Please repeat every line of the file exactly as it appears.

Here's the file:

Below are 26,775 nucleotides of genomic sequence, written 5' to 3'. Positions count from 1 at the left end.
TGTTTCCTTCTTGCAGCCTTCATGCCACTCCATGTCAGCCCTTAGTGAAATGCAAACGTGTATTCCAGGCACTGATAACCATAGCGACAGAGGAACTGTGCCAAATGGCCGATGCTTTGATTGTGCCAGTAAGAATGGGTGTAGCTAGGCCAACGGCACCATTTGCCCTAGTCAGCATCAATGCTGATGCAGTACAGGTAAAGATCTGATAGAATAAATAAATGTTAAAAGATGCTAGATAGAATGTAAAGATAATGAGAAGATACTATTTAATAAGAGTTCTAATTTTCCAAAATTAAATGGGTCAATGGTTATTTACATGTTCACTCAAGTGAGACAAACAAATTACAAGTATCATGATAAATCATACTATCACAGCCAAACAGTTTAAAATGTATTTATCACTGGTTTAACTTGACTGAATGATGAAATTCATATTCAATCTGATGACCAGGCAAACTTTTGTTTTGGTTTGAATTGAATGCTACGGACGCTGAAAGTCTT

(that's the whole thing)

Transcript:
Below are 26,775 nucleotides of genomic sequence, written 5' to 3'. Positions count from 1 at the left end.
TGTTTCCTTCTTGCAGCCTTCATGCCACTCCATGTCAGCCCTTAGTGAAATGCAAACGTGTATTCCAGGCACTGATAACCATAGCGACAGAGGAACTGTGCCAAATGGCCGATGCTTTGATTGTGCCAGTAAGAATGGGTGTAGCTAGGCCAACGGCACCATTTGCCCTAGTCAGCATCAATGCTGATGCAGTACAGGTAAAGATCTGATAGAATAAATAAATGTTAAAAGATGCTAGATAGAATGTAAAGATAATGAGAAGATACTATTTAATAAGAGTTCTAATTTTCCAAAATTAAATGGGTCAATGGTTATTTACATGTTCACTCAAGTGAGACAAACAAATTACAAGTATCATGATAAATCATACTATCACAGCCAAACAGTTTAAAATGTATTTATCACTGGTTTAACTTGACTGAATGATGAAATTCATATTCAATCTGATGACCAGGCAAACTTTTGTTTTGGTTTGAATTGAATGCTACGGACGCTGAAAGTCTT